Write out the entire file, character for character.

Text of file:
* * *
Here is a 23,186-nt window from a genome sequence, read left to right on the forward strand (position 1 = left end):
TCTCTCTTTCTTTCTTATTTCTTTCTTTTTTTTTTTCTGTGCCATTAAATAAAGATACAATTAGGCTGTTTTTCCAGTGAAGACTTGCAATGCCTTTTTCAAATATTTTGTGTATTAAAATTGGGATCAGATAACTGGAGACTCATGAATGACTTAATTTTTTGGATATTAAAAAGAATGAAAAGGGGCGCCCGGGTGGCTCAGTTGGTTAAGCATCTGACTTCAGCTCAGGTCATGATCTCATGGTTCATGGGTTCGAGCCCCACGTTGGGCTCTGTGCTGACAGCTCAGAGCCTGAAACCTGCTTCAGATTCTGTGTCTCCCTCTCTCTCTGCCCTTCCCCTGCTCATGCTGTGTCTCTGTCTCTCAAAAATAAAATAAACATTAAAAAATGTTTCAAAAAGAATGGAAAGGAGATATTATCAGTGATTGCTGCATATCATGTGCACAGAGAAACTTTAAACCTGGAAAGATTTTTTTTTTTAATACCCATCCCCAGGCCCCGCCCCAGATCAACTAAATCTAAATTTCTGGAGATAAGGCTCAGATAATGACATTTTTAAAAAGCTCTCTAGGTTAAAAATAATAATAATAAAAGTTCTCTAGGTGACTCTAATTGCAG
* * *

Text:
Here is a 23,186-nt window from a genome sequence, read left to right on the forward strand (position 1 = left end):
TCTCTCTTTCTTTCTTATTTCTTTCTTTTTTTTTTTCTGTGCCATTAAATAAAGATACAATTAGGCTGTTTTTCCAGTGAAGACTTGCAATGCCTTTTTCAAATATTTTGTGTATTAAAATTGGGATCAGATAACTGGAGACTCATGAATGACTTAATTTTTTGGATATTAAAAAGAATGAAAAGGGGCGCCCGGGTGGCTCAGTTGGTTAAGCATCTGACTTCAGCTCAGGTCATGATCTCATGGTTCATGGGTTCGAGCCCCACGTTGGGCTCTGTGCTGACAGCTCAGAGCCTGAAACCTGCTTCAGATTCTGTGTCTCCCTCTCTCTCTGCCCTTCCCCTGCTCATGCTGTGTCTCTGTCTCTCAAAAATAAAATAAACATTAAAAAATGTTTCAAAAAGAATGGAAAGGAGATATTATCAGTGATTGCTGCATATCATGTGCACAGAGAAACTTTAAACCTGGAAAGATTTTTTTTTTTAATACCCATCCCCAGGCCCCGCCCCAGATCAACTAAATCTAAATTTCTGGAGATAAGGCTCAGATAATGACATTTTTAAAAAGCTCTCTAGGTTAAAAATAATAATAATAAAAGTTCTCTAGGTGACTCTAATTGCAG